Since the outbreak of the novel coronavirus, SARS-CoV-2, we’ve all learned a lot more than we ever wanted to know about viruses and how they work, including how they mutate and how they can spread from animals to humans.
So the recent widespread outbreaks of bird flu have made some people a bit anxious, mainly because it has been reported in a number of mammals.
Our concierge primary care doctors in Jupiter want to explain why you shouldn’t be overly concerned, although there is an element of risk. Here’s what scientists are saying.
According to the Centers for Disease Control and Prevention (CDC), although avian influenza A, popularly known as “bird flu,” viruses usually do not infect people, “there have been some rare cases of human infection with these viruses.”
Infected birds shed the virus through their saliva, mucus, and feces. Bird flu can transmit to humans when a virus from one of these sources gets into a person’s eyes, nose, or mouth, or is inhaled, either from unprotected contact with infected birds or with surfaces contaminated with these viruses.
Some infections in humans, however, haven’t been traced directly to this type of transmission—in other words, no one knows how these “very rare” cases happened. That means some cases may have passed from human to human.
But historically, other types of bird flu have been responsible for several flu pandemics in America’s history, including the devastating H1N1 flu pandemic in 1918-1919, which killed 50 million people worldwide. (The current strain is Type A H5N1, which is not related.)
The current H5N1 flu virus was first identified in 1959 and can be found in wild birds in all 50 states, along with backyard flocks in most states, including one in a backyard flock in Florida last month, according to the CDC.
In the last year, 58 million birds were slaughtered because of the H5N1 bird flu. In addition, it began transmitting to mammals, including hundreds of wild sea lions in Peru and a farm of minks in Europe. The U.S. Department of Agriculture (USDA) also reported last month that the virus has been detected in skunks, bears, a raccoon, and red foxes.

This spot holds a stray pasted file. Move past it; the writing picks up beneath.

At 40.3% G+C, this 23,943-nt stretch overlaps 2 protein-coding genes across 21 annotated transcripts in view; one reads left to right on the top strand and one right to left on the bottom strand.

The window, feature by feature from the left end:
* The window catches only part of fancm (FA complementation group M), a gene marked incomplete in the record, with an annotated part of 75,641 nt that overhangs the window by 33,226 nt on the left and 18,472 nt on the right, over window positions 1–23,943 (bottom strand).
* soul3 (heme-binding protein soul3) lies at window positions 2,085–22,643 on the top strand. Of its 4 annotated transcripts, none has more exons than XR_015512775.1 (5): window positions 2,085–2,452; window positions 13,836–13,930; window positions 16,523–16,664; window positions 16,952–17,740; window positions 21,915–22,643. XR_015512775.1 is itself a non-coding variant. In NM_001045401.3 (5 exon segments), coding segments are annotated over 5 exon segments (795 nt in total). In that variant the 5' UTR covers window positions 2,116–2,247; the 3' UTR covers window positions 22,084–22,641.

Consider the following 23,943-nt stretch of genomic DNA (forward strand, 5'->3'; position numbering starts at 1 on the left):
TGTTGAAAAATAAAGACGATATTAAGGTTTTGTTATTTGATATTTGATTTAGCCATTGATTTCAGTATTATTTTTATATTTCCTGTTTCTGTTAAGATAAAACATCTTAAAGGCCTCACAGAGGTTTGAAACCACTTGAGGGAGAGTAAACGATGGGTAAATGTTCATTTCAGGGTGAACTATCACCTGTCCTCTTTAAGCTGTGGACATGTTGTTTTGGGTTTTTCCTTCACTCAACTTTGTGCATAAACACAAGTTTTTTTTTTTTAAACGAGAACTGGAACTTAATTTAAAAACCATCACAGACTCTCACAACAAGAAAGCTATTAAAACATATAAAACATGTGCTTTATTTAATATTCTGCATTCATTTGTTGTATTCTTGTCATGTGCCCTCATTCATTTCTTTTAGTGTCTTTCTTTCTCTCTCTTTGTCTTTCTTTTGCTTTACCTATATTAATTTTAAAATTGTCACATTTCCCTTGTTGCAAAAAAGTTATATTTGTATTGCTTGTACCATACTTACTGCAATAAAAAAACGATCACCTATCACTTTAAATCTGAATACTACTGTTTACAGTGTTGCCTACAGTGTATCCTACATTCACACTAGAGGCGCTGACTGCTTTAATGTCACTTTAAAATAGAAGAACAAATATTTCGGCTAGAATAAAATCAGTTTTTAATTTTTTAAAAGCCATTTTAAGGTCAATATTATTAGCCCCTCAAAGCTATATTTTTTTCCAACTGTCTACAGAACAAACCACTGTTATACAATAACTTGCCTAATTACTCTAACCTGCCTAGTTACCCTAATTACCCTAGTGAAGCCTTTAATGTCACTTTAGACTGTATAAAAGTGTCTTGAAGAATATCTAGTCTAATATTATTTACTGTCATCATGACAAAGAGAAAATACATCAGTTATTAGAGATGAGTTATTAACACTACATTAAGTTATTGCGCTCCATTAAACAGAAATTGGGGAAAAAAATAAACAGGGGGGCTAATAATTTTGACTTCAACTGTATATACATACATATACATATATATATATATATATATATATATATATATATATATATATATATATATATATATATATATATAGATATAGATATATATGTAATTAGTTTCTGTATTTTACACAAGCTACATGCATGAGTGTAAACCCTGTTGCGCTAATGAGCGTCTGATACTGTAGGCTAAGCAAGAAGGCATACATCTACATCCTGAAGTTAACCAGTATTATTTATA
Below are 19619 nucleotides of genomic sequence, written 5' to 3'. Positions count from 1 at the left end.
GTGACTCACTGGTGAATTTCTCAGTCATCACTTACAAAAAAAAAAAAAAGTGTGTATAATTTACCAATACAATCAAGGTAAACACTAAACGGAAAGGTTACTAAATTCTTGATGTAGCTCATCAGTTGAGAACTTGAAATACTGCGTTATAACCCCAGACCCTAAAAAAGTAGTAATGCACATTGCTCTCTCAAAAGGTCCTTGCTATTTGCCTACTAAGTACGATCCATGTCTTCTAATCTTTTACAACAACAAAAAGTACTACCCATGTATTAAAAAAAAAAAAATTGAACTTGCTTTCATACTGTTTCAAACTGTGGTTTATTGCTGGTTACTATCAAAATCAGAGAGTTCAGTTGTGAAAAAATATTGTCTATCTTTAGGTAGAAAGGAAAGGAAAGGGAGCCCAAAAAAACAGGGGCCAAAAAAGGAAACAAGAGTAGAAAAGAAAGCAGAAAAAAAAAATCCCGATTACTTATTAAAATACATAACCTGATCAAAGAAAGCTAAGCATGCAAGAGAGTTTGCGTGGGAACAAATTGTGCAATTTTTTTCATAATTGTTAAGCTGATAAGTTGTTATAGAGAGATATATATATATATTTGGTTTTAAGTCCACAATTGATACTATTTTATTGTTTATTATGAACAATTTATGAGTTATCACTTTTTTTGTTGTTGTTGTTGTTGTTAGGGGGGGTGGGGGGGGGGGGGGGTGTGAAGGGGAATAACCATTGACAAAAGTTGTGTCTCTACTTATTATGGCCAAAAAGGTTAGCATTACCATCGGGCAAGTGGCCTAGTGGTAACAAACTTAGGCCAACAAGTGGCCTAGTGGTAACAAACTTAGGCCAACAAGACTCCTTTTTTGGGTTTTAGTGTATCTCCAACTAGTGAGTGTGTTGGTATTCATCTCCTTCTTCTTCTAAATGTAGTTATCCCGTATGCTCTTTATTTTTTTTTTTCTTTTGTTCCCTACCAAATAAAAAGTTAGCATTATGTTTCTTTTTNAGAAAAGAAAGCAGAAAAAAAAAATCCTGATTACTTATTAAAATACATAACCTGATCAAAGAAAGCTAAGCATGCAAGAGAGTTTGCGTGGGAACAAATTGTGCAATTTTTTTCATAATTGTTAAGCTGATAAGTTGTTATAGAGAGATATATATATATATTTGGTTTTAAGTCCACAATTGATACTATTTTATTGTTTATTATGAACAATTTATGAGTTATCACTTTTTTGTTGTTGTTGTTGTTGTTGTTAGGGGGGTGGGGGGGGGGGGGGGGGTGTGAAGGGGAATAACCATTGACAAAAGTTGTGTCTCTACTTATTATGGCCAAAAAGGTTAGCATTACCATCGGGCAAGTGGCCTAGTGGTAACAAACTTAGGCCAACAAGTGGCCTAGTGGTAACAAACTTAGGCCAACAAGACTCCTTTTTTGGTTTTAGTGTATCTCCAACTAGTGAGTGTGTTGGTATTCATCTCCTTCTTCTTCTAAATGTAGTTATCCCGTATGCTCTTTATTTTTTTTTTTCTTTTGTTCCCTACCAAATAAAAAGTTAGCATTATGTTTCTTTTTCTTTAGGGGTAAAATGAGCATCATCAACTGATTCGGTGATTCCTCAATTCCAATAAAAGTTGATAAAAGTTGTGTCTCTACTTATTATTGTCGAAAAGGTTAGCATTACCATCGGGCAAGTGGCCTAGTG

Most of these mammal infections were probably stand-alone cases in which the mammal ate an infected bird, Jürgen Richt, professor, and director of the Center on Emerging and Zoonotic Infectious Diseases at Kansas State University, told USA Today.
The exception could be the October mink outbreak, he said, in which the virus transmitted from mammal to mammal. And because humans have never been exposed to H5N1, we don’t have any immunity to it—just as we didn’t to the SARS-CoV-2 coronavirus.
“If this virus has mammalian adaption and can transmit between mammals, humans are immunologically naive . . . and humans are mammals,” Richt said.
Tedros Adhanom Ghebreyesus, director-general of the World Health Organization (WHO), said last month that avian influenza’s spillover to mammal species must be monitored closely, but that the risk to humans remained low for the moment.
“But we cannot assume that will remain the case, and we must prepare for any change in the status quo,” he said.
Still, most virologists aren’t yet alarmed, because the virus would need to mutate in a certain way in order to spread to humans.
“It’s a series of events, each of which is fairly improbable,” Anice Lowen, a virologist and associate professor at Emory University School of Medicine, told NBC News.
“This is why I say the risk to humans is presently low,” she said. “The evolutionary barriers are high. It’s a numbers game,” she added, meaning the large numbers of outbreaks around the world are in the virus’s favor, but it would need to undergo a complicated string of mutations to be able to pass to humans.
Nevertheless, the mink farm infestation caught scientists’ attention, even though none of the workers at the farm became ill.
CNN reports that researchers found multiple mutations of the virus in the minks, including one that made it better at replicating in mammals.
“But it’s when it starts to spread from one mammal to the next mammal to the next mammal, it’s in those environments where we think it’s most likely that it will pick up these changes that allow us to switch hosts, and that’s why we get concerned,” Richard Webby, an infectious disease researcher at St. Jude Children’s Research Hospital in Memphis, Tennessee, told CNN. Webby is also the director of WHO’s Collaborating Centre for Studies on the Ecology of Influenza in Animals and Birds.
Of course, we can’t predict the future, and as we saw with COVID-19, viruses have a way of getting out of hand.
So the CDC recommends a few precautions, such as never handling a dead bird without gloves and a mask.
Songbirds don’t (yet) appear affected, nor do such wild birds as crows or pigeons, so backyard birders don’t need to worry. And the CDC says it’s safe to eat poultry and eggs that are properly handled and cooked.
“The chances are not zero that you could get this, and anything you can do to further reduce that risk is a good thing,” Webby told CNN.
“But you probably really have to work hard to be infected with this virus,” he said.